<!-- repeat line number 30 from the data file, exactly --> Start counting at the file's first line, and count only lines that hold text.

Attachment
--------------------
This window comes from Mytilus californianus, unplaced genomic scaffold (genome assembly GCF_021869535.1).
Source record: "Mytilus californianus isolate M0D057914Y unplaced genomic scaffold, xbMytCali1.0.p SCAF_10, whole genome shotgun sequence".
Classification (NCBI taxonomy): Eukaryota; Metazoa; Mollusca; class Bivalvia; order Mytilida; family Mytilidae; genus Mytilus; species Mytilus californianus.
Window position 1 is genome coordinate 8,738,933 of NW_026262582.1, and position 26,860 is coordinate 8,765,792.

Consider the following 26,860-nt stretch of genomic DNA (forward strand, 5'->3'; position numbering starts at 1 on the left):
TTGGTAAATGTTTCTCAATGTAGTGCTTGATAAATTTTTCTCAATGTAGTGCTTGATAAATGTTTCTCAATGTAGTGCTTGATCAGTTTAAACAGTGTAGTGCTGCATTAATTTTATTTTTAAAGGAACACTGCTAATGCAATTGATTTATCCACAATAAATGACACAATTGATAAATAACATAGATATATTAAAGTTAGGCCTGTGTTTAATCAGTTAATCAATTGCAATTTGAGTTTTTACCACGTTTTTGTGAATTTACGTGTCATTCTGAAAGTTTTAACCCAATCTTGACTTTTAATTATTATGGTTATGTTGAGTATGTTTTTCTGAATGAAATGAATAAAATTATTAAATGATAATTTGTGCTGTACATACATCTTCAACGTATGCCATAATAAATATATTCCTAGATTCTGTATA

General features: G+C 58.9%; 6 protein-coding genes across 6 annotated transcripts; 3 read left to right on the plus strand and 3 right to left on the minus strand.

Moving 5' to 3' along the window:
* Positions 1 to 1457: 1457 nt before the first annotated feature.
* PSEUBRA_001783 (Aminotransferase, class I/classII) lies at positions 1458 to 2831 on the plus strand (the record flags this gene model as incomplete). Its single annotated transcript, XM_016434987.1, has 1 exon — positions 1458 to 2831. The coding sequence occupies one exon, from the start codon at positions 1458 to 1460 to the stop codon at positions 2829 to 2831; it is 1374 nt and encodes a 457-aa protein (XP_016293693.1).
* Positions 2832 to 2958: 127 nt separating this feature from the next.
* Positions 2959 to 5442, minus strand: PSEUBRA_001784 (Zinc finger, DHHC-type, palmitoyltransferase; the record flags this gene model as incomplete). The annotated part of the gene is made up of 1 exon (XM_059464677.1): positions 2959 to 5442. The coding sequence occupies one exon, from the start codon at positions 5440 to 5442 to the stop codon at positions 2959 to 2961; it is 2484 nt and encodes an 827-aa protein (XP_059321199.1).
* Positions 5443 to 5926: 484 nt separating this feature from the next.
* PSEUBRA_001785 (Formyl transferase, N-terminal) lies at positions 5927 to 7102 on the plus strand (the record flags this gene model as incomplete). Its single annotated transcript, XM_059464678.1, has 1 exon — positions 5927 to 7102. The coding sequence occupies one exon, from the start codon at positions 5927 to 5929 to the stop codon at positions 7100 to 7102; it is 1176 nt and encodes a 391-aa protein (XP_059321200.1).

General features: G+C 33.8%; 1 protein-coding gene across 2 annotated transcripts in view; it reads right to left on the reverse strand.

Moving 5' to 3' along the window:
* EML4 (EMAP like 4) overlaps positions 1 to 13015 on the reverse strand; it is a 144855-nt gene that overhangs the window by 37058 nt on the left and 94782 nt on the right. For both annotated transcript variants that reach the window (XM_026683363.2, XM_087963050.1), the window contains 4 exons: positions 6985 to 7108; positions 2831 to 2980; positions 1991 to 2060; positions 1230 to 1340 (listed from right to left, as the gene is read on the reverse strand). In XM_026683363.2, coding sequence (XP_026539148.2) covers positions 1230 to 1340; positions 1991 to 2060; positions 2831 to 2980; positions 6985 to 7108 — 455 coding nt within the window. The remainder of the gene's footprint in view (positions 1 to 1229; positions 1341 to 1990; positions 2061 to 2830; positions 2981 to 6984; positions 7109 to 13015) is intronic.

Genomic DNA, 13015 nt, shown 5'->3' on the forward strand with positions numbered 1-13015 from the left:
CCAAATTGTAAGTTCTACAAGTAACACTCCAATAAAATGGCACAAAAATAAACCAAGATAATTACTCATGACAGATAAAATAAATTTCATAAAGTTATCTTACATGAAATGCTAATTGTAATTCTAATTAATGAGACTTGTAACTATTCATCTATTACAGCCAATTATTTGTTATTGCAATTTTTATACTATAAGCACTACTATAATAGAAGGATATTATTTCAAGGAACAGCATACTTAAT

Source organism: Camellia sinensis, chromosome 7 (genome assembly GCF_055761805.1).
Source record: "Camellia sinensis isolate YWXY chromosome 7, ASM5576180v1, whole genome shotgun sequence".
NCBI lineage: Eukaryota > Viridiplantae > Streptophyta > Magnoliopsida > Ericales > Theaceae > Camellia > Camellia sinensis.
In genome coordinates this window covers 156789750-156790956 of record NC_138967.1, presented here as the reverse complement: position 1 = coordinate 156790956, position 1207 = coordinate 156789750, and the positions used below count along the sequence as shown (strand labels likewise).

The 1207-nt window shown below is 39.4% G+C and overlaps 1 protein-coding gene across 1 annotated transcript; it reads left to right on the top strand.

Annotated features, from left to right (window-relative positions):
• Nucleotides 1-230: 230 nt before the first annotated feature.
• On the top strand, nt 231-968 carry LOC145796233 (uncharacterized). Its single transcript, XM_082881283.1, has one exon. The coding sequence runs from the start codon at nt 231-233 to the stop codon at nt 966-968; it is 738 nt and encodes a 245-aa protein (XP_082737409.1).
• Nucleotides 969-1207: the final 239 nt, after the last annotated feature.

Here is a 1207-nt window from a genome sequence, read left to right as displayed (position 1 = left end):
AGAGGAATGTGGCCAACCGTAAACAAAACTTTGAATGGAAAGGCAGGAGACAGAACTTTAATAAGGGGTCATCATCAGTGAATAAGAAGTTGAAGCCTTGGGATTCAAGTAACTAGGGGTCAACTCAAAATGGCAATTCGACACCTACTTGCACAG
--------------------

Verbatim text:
AGAGGAATGTGGCCAACCGTAAACAAAACTTTGAATGGAAAGGCAGGAGACAGAACTTTAATAAGGGGTCATCATCAGTGAATAAGAAGTTGAAGCCTTGGGATTCAAGTAACTAGGGGTCAACTCAAAATGGCAATTCGACACCTACTTGCACAG